TOOL82 03-13-2013 07:22 AM

Your tank could be leaking from many places & septic tanks are supposed to be watertight
If it is a mid-seam tank they have been known to leak at the joint.
If the access cover is buried or if has a riser could be leaking at the top slab.
How old is your house?
Did they replace the outlet pipe from the tank to the D-box when they put the new field in ?
The outlet pipe could be partly clogged.
When your basement toilet is working fine check where the water level is at the outlet pipe inside the tank.
It should be at the bottom of the pipe.
If the pipe has water in it. It has a clog.
If the pipe is cast iron or orangeburg replace it.

denemante 03-13-2013 09:55 AM

The tank/house is 15 years old. Two cement access covers are buried in the dirt. Can't speak for the condition of the outlet pipe, but when I had the tank emptied, the outlet filter was perfect and the tank otherwise got a clean bill of health.

When everything is working, the water level in the tank is in fact at the bottom of the outlet pipe.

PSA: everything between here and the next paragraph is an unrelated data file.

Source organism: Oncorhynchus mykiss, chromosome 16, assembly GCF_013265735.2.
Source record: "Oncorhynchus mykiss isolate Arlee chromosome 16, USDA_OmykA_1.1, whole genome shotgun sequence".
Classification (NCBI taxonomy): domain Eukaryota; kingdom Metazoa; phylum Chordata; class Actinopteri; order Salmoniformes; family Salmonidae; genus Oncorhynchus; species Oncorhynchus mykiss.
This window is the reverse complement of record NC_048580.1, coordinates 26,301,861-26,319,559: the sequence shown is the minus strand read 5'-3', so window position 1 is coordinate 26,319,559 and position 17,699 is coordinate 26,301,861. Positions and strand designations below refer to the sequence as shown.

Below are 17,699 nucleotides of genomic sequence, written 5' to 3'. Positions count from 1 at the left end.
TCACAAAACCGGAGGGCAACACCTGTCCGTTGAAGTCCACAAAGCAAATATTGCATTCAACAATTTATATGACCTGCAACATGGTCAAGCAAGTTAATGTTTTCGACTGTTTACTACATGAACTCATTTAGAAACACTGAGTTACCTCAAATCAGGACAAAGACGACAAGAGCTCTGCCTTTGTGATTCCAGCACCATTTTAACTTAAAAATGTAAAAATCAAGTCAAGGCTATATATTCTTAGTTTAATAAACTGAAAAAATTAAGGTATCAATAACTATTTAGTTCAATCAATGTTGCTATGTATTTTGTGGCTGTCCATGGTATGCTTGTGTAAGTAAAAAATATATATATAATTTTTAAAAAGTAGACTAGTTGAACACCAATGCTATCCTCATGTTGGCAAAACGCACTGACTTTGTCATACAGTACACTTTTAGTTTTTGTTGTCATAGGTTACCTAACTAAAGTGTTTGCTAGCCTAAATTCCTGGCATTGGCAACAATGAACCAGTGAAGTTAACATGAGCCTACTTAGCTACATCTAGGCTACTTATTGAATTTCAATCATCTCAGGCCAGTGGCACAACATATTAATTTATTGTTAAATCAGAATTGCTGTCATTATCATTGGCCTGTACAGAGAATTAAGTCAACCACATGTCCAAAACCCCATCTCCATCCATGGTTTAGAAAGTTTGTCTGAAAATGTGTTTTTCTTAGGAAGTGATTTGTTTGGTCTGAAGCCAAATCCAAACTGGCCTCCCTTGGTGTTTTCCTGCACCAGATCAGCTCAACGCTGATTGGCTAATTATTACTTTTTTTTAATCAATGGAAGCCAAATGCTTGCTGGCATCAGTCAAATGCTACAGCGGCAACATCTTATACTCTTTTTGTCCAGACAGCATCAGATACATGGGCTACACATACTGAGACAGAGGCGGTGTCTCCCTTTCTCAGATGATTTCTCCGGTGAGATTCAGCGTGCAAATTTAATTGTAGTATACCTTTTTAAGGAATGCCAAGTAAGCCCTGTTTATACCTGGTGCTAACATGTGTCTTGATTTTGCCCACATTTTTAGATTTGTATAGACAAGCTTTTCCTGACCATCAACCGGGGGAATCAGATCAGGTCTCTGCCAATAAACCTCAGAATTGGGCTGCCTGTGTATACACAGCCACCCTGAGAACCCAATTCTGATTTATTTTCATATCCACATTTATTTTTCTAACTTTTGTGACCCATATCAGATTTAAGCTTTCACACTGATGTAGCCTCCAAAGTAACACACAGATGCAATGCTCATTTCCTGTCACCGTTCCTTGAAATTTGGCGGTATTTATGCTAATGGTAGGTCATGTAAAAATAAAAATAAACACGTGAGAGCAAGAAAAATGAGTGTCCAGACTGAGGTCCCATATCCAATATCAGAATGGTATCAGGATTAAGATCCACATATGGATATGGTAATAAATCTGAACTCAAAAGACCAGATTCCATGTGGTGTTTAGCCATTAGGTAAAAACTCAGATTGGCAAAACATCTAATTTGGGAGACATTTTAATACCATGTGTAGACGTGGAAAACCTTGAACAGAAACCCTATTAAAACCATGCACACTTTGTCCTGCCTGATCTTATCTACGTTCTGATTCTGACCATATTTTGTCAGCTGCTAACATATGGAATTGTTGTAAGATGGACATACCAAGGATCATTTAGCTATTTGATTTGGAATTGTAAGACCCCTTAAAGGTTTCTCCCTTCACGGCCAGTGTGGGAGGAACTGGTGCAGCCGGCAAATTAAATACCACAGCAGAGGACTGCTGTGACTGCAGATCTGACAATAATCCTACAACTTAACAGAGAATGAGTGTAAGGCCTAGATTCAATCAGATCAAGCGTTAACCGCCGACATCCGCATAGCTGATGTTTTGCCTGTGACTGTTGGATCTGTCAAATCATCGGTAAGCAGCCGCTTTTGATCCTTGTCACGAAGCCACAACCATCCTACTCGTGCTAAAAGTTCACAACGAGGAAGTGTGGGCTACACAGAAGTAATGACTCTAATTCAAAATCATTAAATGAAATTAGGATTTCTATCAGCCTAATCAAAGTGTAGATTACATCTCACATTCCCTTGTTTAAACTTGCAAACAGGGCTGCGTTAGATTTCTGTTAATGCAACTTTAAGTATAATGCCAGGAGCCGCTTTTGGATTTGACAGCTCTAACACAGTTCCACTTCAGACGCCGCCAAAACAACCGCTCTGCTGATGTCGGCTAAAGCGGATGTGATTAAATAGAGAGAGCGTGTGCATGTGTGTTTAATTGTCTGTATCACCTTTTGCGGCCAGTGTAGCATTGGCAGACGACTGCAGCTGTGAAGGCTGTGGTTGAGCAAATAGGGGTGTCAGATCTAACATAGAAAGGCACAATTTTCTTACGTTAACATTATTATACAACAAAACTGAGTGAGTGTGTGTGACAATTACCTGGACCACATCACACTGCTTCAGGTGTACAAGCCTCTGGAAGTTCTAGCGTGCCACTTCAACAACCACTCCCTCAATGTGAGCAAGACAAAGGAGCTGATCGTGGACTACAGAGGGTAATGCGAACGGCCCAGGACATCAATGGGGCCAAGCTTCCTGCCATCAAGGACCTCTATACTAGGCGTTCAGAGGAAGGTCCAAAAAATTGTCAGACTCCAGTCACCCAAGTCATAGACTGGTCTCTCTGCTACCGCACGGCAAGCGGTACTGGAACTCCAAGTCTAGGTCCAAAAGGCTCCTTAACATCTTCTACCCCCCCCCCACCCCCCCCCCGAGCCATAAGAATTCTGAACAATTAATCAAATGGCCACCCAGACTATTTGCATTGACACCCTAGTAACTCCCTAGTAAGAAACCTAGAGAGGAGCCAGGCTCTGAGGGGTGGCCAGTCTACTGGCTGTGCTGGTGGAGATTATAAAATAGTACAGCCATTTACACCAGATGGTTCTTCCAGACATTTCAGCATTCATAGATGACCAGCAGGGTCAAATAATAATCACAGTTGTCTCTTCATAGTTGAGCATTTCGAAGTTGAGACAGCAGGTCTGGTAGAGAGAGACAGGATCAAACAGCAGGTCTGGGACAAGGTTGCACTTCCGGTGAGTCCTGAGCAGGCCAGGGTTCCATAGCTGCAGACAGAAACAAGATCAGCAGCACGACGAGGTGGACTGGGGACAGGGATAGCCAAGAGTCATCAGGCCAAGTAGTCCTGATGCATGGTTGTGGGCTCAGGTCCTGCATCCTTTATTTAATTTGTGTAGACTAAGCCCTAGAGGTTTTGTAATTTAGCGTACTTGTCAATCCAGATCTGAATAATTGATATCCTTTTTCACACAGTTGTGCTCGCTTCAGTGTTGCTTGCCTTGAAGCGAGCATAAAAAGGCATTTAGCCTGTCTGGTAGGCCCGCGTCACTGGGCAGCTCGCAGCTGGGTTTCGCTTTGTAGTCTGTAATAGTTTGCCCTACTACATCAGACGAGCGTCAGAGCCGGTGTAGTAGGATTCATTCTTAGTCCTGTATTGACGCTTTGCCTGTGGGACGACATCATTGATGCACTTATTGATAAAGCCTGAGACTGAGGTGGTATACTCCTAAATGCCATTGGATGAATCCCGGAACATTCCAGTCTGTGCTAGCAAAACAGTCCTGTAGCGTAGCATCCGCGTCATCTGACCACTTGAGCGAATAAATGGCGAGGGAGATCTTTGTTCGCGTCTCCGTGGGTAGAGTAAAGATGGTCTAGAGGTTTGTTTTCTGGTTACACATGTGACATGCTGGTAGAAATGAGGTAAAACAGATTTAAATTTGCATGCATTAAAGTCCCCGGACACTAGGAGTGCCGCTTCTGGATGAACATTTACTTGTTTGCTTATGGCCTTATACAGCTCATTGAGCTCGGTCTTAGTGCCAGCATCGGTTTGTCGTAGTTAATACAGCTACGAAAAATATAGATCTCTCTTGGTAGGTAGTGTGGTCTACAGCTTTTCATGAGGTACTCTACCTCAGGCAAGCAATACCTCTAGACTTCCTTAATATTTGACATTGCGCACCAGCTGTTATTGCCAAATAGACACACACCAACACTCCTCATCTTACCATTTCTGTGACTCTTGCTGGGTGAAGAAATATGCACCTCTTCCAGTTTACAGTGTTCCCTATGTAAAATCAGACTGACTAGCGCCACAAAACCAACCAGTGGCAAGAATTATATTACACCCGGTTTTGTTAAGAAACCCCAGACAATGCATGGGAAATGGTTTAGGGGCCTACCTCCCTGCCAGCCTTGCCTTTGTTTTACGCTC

When the basement toilet slows down during heavy rain, I can open the washout access point (before the tank in my patio) and it's full - meaning the tank is 100% full and the main drain is full and backing up towards my house. As soon as the rain subsides, everything goes back to normal and levels drop.

If this guy's theory is right, volumes of ground water around the tank are finding their way into it. He said that yes, ideally the tank would be totally sealed - but he said it's never really 100%.

So my question is....is it reasonable to think there are access points for water into the tank, and while not ideal - they aren't really a problem - so long as the tank isn't surrounded by ground water?

His other point/theory was that regrading was the easiest "fix" and the fact that I have standing water in my backyard during heavy rain is definitely an issue that needs to be fixed regardless. So I should fix that and see what happens.

He recommended surface grading. I suggested a french drain ( I already have a few and all my downspots run to corregated pipe under my backyard. So I figured I could locate a run, add a french drain in the trouble spots, and tap into an existing corregated pipe run. He didn't like this idea as much because he said they could be 10 foot sections stuck together and may already be leaking a little underground at those points. And they may not be able to handle all the new water.